Why bathroom independence matters
Sense of mental wellbeing gained through personal agency
Having equipment to take care of the body support and transfer can be a big step towards creating moments of independence in the bathroom.
The right to privacy
At Showerbuddy we have worked with thousands of OTs and their clients – often families – who are working together to find ways to maintain privacy for their loved one. In a day full of assistance from someone else to dress, travel, eat and all manner of other tasks, the bathroom is a place where privacy is appreciated perhaps more than anywhere else. This privacy may not require complete autonomy in the bathroom – typically carers can help their loved one (or client) prepare for the task, then leave them to it during. They may then come in afterwards to help dry off or tidy up before leaving the bathroom.
Empowering individuals to make daily tasks more enjoyable
Going the extra mile to plan and conduct activities like bathroom use in way that the individual enjoys can make a huge difference to their overall sense of happiness and outlook on that part of the routine. It may be simpler to approach the shower and toilet from a purely practical perspective, where the process is managed efficiently and effectively, but this may not have a positive effect on their enjoyment of the bathroom. Occupational therapists will work with individuals and their families to not simply work out the daily tasks, but find the way to complete them in the most agreeable way possible.
In order to get the most out of the experience, those helping an individual should encourage them to take an active role in the process – sharing what they would like the bathroom process to look like. Just making those decisions for them as a carer does not promote a sense of bathroom independence.
Strengthening the relationship between carer and mobility impaired individual
Creating safety and trust in the bathroom is a top priority within any carer/client relationship. With the reliance on another person to conduct these most personal of tasks, it’s incumbent on the carer to allow free-flowing communication between both parties. Over time, the trust to talk about the bathroom and each task should become more forthcoming. This opens the door to improving the bathroom experience and working together to find those moments that allow for independence.
For example, once the basic movements have been perfected, the individual may start to guide their carer as to what they would like to do – possibly swapping around parts of the routine, having a longer shower, spending extra time in the mirror, changing their bathing position or any other preferences that may develop. This communication can also provide the confidence to leave the individual on their own for moments (provided its safe to do so), allowing for solitary showers before calling the carer back in once finished.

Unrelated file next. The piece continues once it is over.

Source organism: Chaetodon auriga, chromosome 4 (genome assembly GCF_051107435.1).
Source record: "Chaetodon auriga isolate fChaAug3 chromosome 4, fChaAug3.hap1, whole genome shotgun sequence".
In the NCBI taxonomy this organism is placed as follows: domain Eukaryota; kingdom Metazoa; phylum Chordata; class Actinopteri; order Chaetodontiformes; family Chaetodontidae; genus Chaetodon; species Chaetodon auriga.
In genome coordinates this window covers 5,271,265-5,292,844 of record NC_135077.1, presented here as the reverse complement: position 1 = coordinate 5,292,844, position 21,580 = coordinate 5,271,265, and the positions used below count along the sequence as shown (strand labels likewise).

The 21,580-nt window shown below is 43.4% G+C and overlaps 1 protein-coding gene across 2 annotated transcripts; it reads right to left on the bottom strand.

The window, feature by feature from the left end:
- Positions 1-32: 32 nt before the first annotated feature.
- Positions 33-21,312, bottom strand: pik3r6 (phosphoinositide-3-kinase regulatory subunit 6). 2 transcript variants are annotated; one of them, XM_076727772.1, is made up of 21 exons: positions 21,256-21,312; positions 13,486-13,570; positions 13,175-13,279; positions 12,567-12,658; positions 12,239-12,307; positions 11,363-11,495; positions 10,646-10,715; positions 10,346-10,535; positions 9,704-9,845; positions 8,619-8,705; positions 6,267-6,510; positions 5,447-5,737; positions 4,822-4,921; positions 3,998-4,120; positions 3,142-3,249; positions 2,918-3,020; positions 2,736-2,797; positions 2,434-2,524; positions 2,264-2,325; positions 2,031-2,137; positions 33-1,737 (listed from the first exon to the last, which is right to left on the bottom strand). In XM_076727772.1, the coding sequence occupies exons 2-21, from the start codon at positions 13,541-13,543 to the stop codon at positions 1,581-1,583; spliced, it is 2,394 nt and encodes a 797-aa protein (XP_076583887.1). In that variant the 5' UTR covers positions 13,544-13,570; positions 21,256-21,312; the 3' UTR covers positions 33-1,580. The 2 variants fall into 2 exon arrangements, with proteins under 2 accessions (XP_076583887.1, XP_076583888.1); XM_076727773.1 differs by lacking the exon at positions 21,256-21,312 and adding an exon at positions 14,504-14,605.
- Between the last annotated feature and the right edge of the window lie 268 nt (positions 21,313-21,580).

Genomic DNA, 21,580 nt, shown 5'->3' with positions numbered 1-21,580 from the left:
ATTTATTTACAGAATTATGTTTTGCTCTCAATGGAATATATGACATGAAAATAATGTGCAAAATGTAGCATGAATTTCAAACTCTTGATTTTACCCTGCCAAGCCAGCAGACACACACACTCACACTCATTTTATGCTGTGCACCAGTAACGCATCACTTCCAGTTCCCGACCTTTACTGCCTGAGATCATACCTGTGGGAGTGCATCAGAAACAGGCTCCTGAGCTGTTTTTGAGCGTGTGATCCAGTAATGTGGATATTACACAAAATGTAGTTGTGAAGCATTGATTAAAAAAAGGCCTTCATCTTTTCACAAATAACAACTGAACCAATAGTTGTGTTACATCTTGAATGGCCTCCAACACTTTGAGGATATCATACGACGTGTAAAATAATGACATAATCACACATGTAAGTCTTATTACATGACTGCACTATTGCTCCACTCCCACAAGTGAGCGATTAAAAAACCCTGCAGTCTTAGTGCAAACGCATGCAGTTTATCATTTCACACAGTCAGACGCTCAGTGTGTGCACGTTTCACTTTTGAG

There’s perhaps no more important relationship day to day than the mobility impaired person and their carer. Spending that extra time and effort to understand each other, and the opportunities for more independence may increase.
Creating motivation for other moments of independence
Recapturing (or discovering for the first time) bathroom independence is often a big step towards seeing independence in many other parts of daily life.
In the area that’s perhaps the most difficult to talk about, independence can be a significant milestone off which to build up confidence to take charge on matters like getting out and about, cooking, eating, spending time outside in the garden, relaxing at the beach and so on. Gaining independence in the bathroom and having the confidence to talk about tricky subjects with a family member or carer relating to mobility might motivate progress in other ways. Every situation is different, but feeling somewhat in control in the bathroom can be a game changer for the mobility impaired person’s mindset.
Enabling independence through assistive technology
At the heart of Showerbuddy products is the idea of independence. Less reliance on another human being for some of the most compromising body positions and activities, less hesitance around the bathroom entirely.
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The information in this article is intended as general information only and is not a replacement for official health guidance by your local medical providers. Please always consult an occupational therapist and/or local healthcare for more specific guidance.